UCLA Preparing Two QB’s

UCLA Preparing Two QB's

When you are preparing for a must win season, the fan focus will always start with the guys taking the snaps. Even though Dorian Thompson-Robinson is the ordained starter for 2021, he has yet to make it through a full season without an injury. That adds significance to the Spring camp work that back-up Chase Griffin is getting as UCLA prepares two quarterbacks for 2021.

UCLA Preparing Two QB’s

To get what the work looks like right now, it is important to know some specifics. As of now, Ethan Garbers, the transfer from Washington is still not eligible for the upcoming season. While the NCAA granted one free year transfer year to all players, there are logistics with the calendar, the Garbers letter of intent, and his residency, that allow the University of Washington to continue to block him. The NCAA compliance departments at both schools are working on the specifics. It is possible something could be worked out any week now. Or not. Head coach Chip Kelly said, “I hope we get a positive resolution for the sake of the kid.” He added, “I think it would be really unfair if he was the only kid in the country who had to sit.”

There is a history with Washington keeping restrictions on players who transfer within the conference. Colson Yankoff, a quarterback at Washington and receiver at UCLA, had to sit last year because the Huskies would not grant the waiver.

While the coaching staff does its job of working on the development of all the quarterbacks, everyone else is focused on the two who are most likely to see the field in the Fall.

The Incumbent

Thompson-Robinson is in fourth season, but only his second Spring camp. Ok, technically, it is his third, but it is hard to count the handful of days the players got in 2020 prior to the COVID shutdown. Still, he played in 10 games as a freshman and started a handful as he and Wilton Speight both battled injuries that year.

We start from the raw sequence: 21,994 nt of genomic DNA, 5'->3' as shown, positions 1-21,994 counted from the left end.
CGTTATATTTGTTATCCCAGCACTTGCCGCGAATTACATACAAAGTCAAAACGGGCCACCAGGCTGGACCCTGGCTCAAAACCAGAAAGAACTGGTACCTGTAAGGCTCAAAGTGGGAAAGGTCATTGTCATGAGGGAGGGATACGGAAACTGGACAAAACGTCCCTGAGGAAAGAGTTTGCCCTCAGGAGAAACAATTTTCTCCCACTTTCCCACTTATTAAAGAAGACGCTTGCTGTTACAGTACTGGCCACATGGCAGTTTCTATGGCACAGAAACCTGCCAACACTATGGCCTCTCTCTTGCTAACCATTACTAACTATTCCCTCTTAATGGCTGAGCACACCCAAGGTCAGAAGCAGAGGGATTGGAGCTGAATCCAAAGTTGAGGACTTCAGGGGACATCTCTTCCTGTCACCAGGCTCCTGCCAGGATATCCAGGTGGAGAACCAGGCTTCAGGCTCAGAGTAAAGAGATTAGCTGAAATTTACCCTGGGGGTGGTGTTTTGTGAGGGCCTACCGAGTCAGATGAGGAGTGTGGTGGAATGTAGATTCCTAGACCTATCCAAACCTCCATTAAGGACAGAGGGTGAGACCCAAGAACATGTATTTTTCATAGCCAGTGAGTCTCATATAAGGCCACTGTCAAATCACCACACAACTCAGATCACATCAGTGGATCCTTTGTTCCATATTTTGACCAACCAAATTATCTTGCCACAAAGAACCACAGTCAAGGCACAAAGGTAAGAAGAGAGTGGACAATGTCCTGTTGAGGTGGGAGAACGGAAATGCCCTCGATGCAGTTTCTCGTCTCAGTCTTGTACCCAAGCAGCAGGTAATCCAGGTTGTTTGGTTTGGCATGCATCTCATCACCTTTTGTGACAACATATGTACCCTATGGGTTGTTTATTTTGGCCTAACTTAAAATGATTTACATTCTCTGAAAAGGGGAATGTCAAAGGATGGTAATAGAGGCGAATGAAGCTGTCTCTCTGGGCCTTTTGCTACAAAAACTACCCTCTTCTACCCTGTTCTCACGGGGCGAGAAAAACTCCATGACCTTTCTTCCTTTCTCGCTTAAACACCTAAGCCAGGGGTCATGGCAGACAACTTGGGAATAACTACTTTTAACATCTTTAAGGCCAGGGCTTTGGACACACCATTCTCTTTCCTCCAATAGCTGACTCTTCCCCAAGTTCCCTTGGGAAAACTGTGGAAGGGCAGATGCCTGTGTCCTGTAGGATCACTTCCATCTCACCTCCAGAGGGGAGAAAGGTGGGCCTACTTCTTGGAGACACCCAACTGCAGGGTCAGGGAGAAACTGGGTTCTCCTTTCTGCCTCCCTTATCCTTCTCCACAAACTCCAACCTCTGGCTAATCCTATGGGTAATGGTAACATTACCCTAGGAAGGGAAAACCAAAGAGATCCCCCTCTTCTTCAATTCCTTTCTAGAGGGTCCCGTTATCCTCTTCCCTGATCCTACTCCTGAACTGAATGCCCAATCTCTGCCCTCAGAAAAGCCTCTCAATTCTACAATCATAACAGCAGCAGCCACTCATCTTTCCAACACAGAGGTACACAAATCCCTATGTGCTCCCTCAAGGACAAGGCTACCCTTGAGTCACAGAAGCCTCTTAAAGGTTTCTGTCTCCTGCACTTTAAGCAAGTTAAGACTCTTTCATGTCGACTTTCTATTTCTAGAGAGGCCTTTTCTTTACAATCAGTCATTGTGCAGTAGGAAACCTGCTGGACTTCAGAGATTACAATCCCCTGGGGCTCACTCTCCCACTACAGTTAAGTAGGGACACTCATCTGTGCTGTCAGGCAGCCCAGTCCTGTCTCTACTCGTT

In 2019, the job was all his. He had to be replaced a couple of times because of injures again. Austin Burton started one game when Thompson-Robinson was physically unavailable. Thompson-Robinson threw for 2,700+ yards and improved his completion percentage by two points, but he was still under 60%. And his dozen interceptions to 21 touchdowns was alarming. Far too often, he did not throw the ball away.  There were too many forced passes when there was nothing to be picked up on the play.

With 2020 being an oddity for most teams, UCLA was no different, and certainly Thompson-Robinson was not immune to the craziness. He missed two  games due to COVID protocols that seemed to get his ire. He publicly proclaimed that he himself had not tested positive.  His completion percentage climbed to 65% albeit on only 138 passes over five games. His touchdown to interception ratio improved to 12:4.

It Is DTR’s Offense To Command

The team is his to command right now, health allowing. Last week, Kelly said the quarterback battle right now is, “Dorian versus Dorian.” The implication was it is up to Thompson-Robinson to take the next steps in his improvement. He told us he is ready for the responsibility of this being his team and as he goes, so goes the team. “I’m working every day, and you know working for my guys. I am excited to see where things go and where things take us,” Thompson-Robinson said.